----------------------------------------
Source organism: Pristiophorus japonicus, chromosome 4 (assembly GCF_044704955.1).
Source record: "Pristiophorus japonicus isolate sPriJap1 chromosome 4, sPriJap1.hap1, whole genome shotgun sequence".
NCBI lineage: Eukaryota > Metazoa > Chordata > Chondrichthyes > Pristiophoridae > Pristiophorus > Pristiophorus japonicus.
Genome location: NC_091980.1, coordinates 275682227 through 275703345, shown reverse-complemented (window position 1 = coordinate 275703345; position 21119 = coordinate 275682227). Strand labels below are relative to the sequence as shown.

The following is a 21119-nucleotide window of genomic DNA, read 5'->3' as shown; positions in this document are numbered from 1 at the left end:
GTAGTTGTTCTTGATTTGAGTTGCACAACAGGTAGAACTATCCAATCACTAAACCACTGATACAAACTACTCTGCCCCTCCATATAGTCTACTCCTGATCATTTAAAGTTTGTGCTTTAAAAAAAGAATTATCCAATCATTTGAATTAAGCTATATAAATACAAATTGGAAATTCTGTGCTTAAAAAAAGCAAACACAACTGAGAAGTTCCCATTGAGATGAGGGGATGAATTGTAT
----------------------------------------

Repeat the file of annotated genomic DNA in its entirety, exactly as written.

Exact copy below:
Source organism: Pristiophorus japonicus, chromosome 4 (assembly GCF_044704955.1).
Source record: "Pristiophorus japonicus isolate sPriJap1 chromosome 4, sPriJap1.hap1, whole genome shotgun sequence".
NCBI lineage: Eukaryota > Metazoa > Chordata > Chondrichthyes > Pristiophoridae > Pristiophorus > Pristiophorus japonicus.
Genome location: NC_091980.1, coordinates 275682227 through 275703345, shown reverse-complemented (window position 1 = coordinate 275703345; position 21119 = coordinate 275682227). Strand labels below are relative to the sequence as shown.

The following is a 21119-nucleotide window of genomic DNA, read 5'->3' as shown; positions in this document are numbered from 1 at the left end:
GTAGTTGTTCTTGATTTGAGTTGCACAACAGGTAGAACTATCCAATCACTAAACCACTGATACAAACTACTCTGCCCCTCCATATAGTCTACTCCTGATCATTTAAAGTTTGTGCTTTAAAAAAAGAATTATCCAATCATTTGAATTAAGCTATATAAATACAAATTGGAAATTCTGTGCTTAAAAAAAGCAAACACAACTGAGAAGTTCCCATTGAGATGAGGGGATGAATTGTAT